Thursday, October 23, 2008

Home-Cooked Gesso

The messy studio - a far cry from the "gallery look" of last weekend!

I've finally decided it's time to bite the bullet and become a painter who preps my own supports.

"Support" is the general term for what an oil painting is painted onto, either a wooden panel or stretched canvas. I prefer wood panels to stretched canvas because the surface is smoother and more rigid.

Previously I have mainly used factory-gessoed wood panels, like GessoBoard. Gesso is the chalky white paint that is layered on a canvas or wood panel before you start an oil painting. But I've decided that if I'm going to spend 60 hours on a painting, I may as well spend a couple hours preparing the surface.

So being an all-or-nothing type, I dove in and spent 3 solid days layering 19 panels with 2 layers of rabbit skin glue and 5-6 coats of homemade gesso, sanding between each layer. My right deltoid muscle aches to say the least.

I used traditional gesso materials from Sinopia (glue crystals, chalk, and white pigment) and combined them using their traditional gesso recipe. For the wood panels I used ArtBoards of all sizes, rectangles and squares from 6 x 6 inches up to 18 x 24 inches.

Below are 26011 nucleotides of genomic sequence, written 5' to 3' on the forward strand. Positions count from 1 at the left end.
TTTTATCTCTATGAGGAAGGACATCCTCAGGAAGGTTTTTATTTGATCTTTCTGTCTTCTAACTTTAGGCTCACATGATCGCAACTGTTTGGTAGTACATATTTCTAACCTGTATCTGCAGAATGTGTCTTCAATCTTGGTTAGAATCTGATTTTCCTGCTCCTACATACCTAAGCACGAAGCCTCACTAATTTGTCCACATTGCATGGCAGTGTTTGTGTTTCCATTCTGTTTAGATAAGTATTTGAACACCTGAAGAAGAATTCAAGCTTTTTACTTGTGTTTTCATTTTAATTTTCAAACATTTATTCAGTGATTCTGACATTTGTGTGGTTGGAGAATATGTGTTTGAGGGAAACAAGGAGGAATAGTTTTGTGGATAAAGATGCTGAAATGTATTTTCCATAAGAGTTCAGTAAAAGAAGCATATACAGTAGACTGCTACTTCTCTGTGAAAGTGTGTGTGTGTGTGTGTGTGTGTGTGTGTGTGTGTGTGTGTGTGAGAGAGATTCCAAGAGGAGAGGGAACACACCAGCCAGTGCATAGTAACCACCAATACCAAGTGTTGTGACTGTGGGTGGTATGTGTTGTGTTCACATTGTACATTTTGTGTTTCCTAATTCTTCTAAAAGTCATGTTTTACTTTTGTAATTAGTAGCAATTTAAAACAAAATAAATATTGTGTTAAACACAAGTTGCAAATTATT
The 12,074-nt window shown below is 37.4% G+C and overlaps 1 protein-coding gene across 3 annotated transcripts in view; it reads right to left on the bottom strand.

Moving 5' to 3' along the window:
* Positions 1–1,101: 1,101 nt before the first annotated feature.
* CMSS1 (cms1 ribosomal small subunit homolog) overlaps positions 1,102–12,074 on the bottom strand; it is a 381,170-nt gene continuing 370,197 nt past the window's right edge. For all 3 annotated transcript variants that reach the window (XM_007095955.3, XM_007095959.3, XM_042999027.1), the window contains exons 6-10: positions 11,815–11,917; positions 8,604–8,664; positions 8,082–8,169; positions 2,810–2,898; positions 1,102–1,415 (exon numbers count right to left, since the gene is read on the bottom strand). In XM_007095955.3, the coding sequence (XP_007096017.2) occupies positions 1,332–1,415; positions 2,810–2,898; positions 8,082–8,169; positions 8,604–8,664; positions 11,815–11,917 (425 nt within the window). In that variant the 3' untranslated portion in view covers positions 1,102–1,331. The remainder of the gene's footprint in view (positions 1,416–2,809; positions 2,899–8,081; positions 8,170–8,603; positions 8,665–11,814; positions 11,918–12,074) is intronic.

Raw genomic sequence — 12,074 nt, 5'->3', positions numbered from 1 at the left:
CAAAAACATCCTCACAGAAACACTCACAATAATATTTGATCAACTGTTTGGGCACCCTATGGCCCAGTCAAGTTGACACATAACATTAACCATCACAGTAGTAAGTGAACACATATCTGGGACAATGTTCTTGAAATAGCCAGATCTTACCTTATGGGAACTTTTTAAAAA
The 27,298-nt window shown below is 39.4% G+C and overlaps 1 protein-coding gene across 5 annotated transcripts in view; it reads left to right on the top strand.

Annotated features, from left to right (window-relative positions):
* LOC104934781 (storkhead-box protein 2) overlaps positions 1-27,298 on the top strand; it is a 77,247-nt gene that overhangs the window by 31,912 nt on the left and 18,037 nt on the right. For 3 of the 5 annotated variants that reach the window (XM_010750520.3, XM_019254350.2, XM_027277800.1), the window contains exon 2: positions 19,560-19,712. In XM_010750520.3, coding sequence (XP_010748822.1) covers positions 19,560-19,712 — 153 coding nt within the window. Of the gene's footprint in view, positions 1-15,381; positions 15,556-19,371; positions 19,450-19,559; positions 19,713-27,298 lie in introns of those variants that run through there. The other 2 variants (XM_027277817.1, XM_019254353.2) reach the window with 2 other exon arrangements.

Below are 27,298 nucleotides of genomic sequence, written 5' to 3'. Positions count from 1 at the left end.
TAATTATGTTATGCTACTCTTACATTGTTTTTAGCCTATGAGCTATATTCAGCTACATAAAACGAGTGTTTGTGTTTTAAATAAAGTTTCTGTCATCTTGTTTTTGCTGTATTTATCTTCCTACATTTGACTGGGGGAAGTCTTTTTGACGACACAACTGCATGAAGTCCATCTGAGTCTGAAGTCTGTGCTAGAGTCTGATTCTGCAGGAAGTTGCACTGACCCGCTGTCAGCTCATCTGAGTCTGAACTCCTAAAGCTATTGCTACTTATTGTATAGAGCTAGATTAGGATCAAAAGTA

I bought a single burner hotplate for using in my studio, and improvised a double boiler by nesting two old cooking pots together - two pots that won't ever be used for food again.

First I soaked the rabbit skin glue crystals in water overnight, which made a transparent, gelatenous gray lumpy mixture. Then I put the mixture into my double boiler, and when it warmed up it got clearer, runnier, and became a thin, watery glue. It spread really easily onto my wood panels with a housepainting brush, but immediately began to sink in to the wood and dried almost instantly.

Re-reading the directions, I found out I had to do TWO coats of the glue. It wasn't too horrible, and I have a good ventilation system in my studio, but there was definitely a distinctly funky odor. I don't know exactly how they make rabbit skin glue, but I imagine vegetarian painters don't use it.

Once the panels were sealed with the glue, I mixed together the chalk, white pigment, and remaining glue mixture and warmed it to make the gesso. It made a watery, not very paint-like liquid, so I had to play around with the proportions a bit. But I found it works best if it's slightly more watery than housepaint, so you can paint thin layers.

This was how I stacked them to dry, "good side" leaning down to avoid dust, but careful not to let the front surface touch anything. I got pretty good at perfecting a sort stable mutual leaning system. Every time I added a layer of gesso to a panel, I had to lean it up to dry, and by the time the last was painted the first was ready to be sanded, so I had to rotate them around quite a bit.

The sanding was the most tedious part, and my arm began to really ache. The second and third day I tried to use my left hand as much as my right to sand, so now both my arm ache.

Anyway, the project was a success - I now have 19 beautiful panels with a silky/chalky/smooth surface, plus a dozen teeny tiny panels that were just laying around the studio, for little oil sketches. Hopefully I won't have to do this again for a long time!